Those smooth studio guys would of course be the Funk Brothers backing Starr up on the Ric-Tic record.
“I think it would have been, yeah. And it was undeniable when those guys put themselves into a track, it just had that other-worldliness that made Motown what it was. I still love that song.”
Unfortunately, Universal talked him out of including it on either of his two “Motown” albums. “I always wanted to do the more obscure things where people would hear it and go ‘Oh yeah, I haven’t heard that in forever. But they wanted us to do ‘Grapevine’ and things that were big, big hits.”
It would be hard to tell, but McDonald has lowered some of the keys on many of his most iconic songs just a shade. He fought doing it for years, and toughed it out singing songs in the same key as when he was in his 20s.
“It’s a lot of wear and tear going that half step or whole step up, in that original key,” McDonald said. “I was on a show with Charlie Wilson and Little Anthony and the Imperials, and Anthony and Charlie Wilson, when they heard I was singing in the original keys, looked at me like, ‘Are you kidding? Why wouldn’t you lower the key?’ Charlie Wilson said, ‘You have to do this every night. Make it right for yourself, or you’re going to blow a tire.’
“And when I listened to them sing that night, I would never have known they’d lowered a key. When you do it yourself, you tend to notice it more than other people do. Like when I heard Anthony sang ‘Hurts So Bad’ a half a step down, he still sounded great and sang the hell out of it. There’s a real big difference physically, wear and tear-wise, when you take it down half a step. You get another 25 years!”
Like Marvin Gaye and Levi Stubbs, McDonald always sang at the top of his range, which gave it that emotional punch. Then there are singers such as Boz Scaggs, whose songs were always in a lower key.
“Guys who had their songs in more comfortable keys, they were going to be able to work the rest of their lives," McDonald said. "Whereas for me, I’m looking at my calendar going, ‘Well I wonder at what point is this going to just be too physically hard for me?’ I don’t know when that will be but, so far so good, we’re still enjoying ourselves and I still enjoy singing. But it’s more physical than what some acts do.”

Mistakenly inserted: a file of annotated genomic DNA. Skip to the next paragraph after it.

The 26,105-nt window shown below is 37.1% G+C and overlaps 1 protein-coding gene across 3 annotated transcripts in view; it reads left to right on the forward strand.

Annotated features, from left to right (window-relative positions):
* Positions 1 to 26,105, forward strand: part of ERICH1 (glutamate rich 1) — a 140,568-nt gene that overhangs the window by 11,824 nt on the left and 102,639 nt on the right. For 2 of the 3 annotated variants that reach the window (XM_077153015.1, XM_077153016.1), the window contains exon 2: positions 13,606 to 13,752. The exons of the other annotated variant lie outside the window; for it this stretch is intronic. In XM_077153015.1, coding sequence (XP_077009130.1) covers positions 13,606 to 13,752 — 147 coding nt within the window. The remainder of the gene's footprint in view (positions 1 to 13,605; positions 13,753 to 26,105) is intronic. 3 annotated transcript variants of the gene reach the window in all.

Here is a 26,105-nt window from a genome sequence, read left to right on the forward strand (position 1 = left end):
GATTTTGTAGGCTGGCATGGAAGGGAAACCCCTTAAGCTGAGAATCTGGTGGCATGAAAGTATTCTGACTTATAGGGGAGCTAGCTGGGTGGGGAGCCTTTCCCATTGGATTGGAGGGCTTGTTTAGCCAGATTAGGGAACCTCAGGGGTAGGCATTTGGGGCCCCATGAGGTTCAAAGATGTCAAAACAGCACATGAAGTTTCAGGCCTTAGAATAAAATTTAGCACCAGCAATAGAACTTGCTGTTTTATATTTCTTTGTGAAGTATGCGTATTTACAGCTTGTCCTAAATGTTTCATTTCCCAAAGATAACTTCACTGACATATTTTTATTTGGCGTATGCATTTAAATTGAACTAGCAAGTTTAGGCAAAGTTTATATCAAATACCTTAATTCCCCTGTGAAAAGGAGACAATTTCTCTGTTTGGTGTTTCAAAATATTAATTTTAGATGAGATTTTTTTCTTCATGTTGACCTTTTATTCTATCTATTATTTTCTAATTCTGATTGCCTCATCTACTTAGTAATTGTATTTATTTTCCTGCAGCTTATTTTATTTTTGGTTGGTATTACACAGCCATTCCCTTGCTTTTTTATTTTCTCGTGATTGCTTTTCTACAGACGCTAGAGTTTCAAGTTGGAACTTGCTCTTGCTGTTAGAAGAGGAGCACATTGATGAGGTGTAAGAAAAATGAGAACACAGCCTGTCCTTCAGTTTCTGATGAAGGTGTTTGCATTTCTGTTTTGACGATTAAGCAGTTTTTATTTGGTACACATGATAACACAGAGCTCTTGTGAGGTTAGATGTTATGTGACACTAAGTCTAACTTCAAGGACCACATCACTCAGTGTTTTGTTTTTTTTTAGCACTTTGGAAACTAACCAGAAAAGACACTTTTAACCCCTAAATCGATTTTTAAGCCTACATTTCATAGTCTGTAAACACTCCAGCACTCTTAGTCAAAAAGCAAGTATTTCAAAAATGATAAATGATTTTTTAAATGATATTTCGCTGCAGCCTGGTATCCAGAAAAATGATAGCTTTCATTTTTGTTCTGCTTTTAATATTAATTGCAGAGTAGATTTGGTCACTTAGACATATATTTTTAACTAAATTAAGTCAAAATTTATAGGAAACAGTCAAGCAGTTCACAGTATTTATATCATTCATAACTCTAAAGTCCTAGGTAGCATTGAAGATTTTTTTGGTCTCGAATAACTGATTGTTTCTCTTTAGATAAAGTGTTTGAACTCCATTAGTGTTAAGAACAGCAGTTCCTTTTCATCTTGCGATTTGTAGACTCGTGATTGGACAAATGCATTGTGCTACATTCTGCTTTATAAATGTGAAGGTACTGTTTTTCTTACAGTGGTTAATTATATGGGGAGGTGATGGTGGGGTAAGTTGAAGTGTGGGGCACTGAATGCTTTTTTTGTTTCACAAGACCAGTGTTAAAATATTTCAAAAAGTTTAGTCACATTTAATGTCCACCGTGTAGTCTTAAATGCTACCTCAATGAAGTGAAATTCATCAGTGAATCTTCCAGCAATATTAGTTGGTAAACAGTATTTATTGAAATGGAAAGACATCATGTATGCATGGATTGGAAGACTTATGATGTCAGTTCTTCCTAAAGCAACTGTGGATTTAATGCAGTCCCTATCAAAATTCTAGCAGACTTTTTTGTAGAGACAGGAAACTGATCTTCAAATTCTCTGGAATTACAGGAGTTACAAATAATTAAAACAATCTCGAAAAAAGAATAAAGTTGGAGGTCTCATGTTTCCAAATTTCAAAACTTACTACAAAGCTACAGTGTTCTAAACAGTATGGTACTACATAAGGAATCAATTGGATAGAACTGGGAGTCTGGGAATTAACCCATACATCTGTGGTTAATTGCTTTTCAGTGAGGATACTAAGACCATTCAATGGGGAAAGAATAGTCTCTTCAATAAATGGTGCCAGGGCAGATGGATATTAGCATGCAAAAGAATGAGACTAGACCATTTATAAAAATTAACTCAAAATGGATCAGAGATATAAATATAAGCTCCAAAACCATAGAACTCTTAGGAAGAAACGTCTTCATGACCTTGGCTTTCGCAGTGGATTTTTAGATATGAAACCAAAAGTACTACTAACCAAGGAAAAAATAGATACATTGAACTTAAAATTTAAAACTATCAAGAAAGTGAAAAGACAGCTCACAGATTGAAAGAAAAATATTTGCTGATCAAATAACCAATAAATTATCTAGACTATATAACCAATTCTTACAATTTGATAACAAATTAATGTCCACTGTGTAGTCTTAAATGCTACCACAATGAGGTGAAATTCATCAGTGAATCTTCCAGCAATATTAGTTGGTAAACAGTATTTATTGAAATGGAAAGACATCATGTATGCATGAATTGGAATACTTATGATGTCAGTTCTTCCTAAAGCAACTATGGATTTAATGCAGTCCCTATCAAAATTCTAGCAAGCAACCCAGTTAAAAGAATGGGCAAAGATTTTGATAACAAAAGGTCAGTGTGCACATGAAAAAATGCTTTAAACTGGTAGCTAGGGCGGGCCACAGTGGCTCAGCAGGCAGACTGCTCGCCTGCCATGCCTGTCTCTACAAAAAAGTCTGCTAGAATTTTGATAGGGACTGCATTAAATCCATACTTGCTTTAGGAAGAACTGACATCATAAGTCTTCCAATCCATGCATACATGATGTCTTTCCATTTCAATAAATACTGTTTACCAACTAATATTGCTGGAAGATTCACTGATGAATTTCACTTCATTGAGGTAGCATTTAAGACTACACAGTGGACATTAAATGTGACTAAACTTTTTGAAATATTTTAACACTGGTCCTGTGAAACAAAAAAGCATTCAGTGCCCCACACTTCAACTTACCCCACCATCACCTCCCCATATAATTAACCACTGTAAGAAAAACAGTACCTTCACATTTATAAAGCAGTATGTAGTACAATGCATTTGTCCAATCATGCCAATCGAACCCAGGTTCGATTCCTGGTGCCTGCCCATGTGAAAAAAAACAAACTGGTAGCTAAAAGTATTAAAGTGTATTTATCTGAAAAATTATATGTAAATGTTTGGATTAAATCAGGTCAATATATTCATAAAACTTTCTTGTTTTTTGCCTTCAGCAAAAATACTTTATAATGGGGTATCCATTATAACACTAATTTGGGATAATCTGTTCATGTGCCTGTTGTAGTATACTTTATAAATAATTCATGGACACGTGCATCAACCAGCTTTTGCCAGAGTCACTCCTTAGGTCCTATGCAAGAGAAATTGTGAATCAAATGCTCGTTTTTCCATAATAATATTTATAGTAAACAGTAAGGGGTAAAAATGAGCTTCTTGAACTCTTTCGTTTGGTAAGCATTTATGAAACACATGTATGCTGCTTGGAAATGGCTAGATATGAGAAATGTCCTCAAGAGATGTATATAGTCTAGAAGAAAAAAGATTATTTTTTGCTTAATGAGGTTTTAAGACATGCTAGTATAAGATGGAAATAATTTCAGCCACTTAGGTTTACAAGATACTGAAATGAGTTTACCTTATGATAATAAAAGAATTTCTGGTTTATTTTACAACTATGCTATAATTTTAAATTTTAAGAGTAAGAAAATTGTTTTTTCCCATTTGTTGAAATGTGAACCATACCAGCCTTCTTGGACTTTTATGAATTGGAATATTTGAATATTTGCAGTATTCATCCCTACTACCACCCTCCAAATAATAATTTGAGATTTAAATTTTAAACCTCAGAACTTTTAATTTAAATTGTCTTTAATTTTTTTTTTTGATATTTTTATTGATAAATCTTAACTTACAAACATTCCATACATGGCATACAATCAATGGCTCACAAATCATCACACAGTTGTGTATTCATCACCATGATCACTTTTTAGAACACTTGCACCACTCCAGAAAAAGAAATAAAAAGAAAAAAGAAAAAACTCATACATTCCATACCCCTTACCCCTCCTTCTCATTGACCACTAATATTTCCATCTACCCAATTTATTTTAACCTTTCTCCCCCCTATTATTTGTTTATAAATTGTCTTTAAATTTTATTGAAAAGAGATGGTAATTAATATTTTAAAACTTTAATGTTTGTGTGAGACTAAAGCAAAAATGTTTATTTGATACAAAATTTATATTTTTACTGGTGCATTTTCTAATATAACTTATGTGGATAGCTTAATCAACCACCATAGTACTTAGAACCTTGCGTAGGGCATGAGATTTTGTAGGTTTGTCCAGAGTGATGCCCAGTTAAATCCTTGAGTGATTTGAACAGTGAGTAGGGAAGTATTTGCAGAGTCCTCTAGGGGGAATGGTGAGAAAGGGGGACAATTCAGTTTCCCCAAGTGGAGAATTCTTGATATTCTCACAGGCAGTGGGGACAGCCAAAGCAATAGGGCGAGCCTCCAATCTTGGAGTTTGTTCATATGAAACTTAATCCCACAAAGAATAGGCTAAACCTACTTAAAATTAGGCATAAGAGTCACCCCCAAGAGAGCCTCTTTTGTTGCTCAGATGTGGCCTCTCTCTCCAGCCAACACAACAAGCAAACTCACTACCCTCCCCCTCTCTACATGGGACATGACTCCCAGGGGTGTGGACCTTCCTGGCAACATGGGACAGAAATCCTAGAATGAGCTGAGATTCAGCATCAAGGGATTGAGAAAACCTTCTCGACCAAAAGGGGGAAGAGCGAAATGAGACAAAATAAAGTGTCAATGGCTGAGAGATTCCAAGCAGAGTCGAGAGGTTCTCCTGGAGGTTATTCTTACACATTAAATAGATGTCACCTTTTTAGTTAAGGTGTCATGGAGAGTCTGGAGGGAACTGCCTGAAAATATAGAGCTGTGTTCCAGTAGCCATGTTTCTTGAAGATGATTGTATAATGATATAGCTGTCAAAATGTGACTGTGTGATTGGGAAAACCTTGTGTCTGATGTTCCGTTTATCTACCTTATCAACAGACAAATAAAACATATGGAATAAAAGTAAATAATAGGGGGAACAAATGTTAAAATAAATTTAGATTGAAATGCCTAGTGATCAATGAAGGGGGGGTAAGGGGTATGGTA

McDonald’s next release will be a Christmas compilation, “Season of Peace: The Christmas Collection, on BMG, a collection of some of his best Christmas and holiday music from several holiday albums he’s recorded. The album is due out Oct. 12, to be followed with a slate of winter dates, including several nights at the Hollywood Bowl with Kenny Loggins and Christopher Cross.
One new track will be a version of “Winter Wonderland” featuring the Hawaiian ukulele virtuoso Jake Shimabukuro.
McDonald was in the studio in Hawaii cutting tracks for Shimabukuro’s album, “having more fun than being serious,” by his account.
“It was kind of like being on the back porch playing ukuleles, not being too serious. Everything was completely live, we just threw them down and hoped I sang halfway in tune. We cut the Christmas track for my album, but we also cut several tracks for his album. One was a Bob Marley song and the other was an old song called ‘Go Now,’ which was done by the Moody Blues, but there was an original version by Bessie Banks (in 1964). I preferred her original record.”
So he plays ukulele?
Affirmative. “I think we made history,” McDonald said. “On this one record we have the greatest ukulele player in the whole world, and the shittiest one.”
Susan Whitall is an author and longtime contributor to The Detroit News. You can reach her at susanwhitall.com.
8 p.m. Wednesday
Sound Board at MotorCity Casino Hotel
2901 Grand River, Detroit
Tickets: $48-$60, go to TicketMaster.com
Concertgoers must be over 21 to attend.